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Nickel and Dimed: On (Not) Getting By in Americaby Barbara Ehrenreich
Synopses & Reviews
Our sharpest and most original social critic goes "undercover" as an unskilled worker to reveal the dark side of American prosperity.
Millions of Americans work full time, year round, for poverty-level wages. In 1998, Barbara Ehrenreich decided to join them. She was inspired in part by the rhetoric surrounding welfare reform, which promised that a job — any job — can be the ticket to a better life. But how does anyone survive, let alone prosper, on $6 an hour? To find out, Ehrenreich left her home, took the cheapest lodgings she could find, and accepted whatever jobs she was offered. Moving from Florida to Maine to Minnesota, she worked as a waitress, a hotel maid, a cleaning woman, a nursing-home aide, and a Wal-Mart sales clerk. She lived in trailer parks and crumbling residential motels. Very quickly, she discovered that no job is truly "unskilled," that even the lowliest occupations require exhausting mental and muscular effort. She also learned that one job is not enough; you need at least two if you int to live indoors.
Nickel and Dimed reveals low-rent America in all its tenacity, anxiety, and surprising generosity — a land of Big Boxes, fast food, and a thousand desperate stratagems for survival. Read it for the smoldering clarity of Ehrenreich's perspective and for a rare view of how "prosperity" looks from the bottom. You will never see anything — from a motel bathroom to a restaurant meal — in quite the same way again.
"Barbara Ehrenreich is smart, provocative, funny, and sane in a world that needs more of all four." Diane Sawyer
"Ehrenreich is passionate, public, hotly lucid, and politically engaged." Chicago Tribune
"One of today's most original writers." The New York Times
"Ehrenreich's scorn withers, her humor stings, and her radical light shines on." The Boston Globe
"We have Barbara Ehrenreich to thank for bringing us the news of America's working poor so clearly and directly, and conveying with it a deep moral outrage and a finely textured sense of lives as lived. As Michael Harrington was, she is now our premier reporter of the underside of capitalism." Dorothy Gallagher, New York Times Book Review
Millions of Americans work for poverty-level wages. Social critic Barbara Ehrenreich joined them, moving into a trailer and working as a waitress, hotel maid, and Wal-Mart sales clerk. Nickel and Dimed reveals low-rent America in all its tenacity, anxiety, and duality.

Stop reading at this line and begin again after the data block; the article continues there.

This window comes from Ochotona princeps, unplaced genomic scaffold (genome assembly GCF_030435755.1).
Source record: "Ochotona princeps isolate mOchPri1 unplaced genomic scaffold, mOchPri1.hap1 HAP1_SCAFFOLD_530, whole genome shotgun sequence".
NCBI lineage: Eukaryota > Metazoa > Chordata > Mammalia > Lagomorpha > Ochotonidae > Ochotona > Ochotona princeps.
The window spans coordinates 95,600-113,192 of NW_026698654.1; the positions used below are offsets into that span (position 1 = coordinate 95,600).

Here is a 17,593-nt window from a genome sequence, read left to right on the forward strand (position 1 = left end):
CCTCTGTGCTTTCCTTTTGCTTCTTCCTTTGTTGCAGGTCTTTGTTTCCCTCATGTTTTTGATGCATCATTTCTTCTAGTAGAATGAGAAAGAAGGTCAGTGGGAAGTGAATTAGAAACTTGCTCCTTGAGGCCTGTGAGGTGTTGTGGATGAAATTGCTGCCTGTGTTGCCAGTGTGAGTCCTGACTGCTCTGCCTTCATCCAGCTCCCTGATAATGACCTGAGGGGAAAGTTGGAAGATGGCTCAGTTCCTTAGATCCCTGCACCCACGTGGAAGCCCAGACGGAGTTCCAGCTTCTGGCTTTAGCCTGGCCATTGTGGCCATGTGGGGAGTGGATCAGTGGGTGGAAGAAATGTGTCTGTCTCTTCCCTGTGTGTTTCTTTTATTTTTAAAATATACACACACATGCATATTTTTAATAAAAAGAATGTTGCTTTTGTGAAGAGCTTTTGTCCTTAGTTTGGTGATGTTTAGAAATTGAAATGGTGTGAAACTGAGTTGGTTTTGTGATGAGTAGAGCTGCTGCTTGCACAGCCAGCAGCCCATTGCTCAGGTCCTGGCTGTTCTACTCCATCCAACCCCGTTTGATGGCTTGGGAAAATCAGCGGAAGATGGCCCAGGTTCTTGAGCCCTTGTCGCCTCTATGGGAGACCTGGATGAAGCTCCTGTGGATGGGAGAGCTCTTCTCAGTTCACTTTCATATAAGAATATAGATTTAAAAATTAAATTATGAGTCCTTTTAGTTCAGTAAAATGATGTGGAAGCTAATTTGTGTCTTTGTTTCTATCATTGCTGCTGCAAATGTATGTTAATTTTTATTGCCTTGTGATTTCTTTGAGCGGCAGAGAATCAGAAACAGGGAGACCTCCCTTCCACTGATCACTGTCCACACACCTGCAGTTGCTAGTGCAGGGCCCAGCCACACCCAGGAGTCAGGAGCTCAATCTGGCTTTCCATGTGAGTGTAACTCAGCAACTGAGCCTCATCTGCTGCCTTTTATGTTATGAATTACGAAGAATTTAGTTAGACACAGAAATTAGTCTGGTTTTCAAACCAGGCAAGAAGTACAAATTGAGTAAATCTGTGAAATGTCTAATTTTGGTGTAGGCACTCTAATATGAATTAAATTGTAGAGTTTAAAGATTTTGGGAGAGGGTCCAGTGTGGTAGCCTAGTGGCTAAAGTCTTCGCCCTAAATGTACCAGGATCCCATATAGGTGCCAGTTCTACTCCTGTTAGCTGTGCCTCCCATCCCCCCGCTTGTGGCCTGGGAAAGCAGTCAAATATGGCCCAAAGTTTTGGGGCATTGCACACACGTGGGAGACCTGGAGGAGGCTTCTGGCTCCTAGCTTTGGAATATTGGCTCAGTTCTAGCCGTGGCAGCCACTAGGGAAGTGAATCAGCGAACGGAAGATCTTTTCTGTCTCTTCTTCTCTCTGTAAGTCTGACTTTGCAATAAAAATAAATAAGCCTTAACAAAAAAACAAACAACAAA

The New York Times bestseller, and one of the most talked about books of the year, Nickel and Dimed has already become a classic of undercover reportage.
Millions of Americans work for poverty-level wages, and one day Barbara Ehrenreich decided to join them. She was inspired in part by the rhetoric surrounding welfare reform, which promised that any job equals a better life. But how can anyone survive, let alone prosper, on $6 to $7 an hour? To find out, Ehrenreich moved from Florida to Maine to Minnesota, taking the cheapest lodgings available and accepting work as a waitress, hotel maid, house cleaner, nursing-home aide, and Wal-Mart salesperson. She soon discovered that even the "lowliest" occupations require exhausting mental and physical efforts. And one job is not enough; you need at least two if you intend to live indoors.
Nickel and Dimed reveals low-wage America in all its tenacity, anxiety, and surprising generosity — a land of Big Boxes, fast food, and a thousand desperate strategies for survival. Instantly acclaimed for its insight, humor, and passion, this book is changing the way America perceives its working poor.
The bestselling, landmark work of undercover reportage, now updated
Acclaimed as an instant classic upon publication, Nickel and Dimed has sold more than 1.5 million copies and become a staple of classroom reading. Chosen for “one book” initiatives across the country, it has fueled nationwide campaigns for a living wage. Funny, poignant, and passionate, this revelatory firsthand account of life in low-wage America—the story of Barbara Ehrenreichs attempts to eke out a living while working as a waitress, hotel maid, house cleaner, nursing-home aide, and Wal-Mart associate—has become an essential part of the nations political discourse.
Now, in a new afterword, Ehrenreich shows that the plight of the underpaid has in no way eased: with fewer jobs available, deteriorating work conditions, and no pay increase in sight, Nickel and Dimed is more relevant than ever.
About the Author
Barbara Ehrenreich is the author of Nickel and Dimed, Blood Rites, The Worst Years of Our Lives (a New York Times bestseller), Fear of Falling, which was nominated for a National Book Critics Circle Award, and eight other books. A frequent contributor to Time, Harper's, Esquire, The New Republic, Mirabella, The Nation, and The New York Times Magazine, she lives near Key West, Florida.
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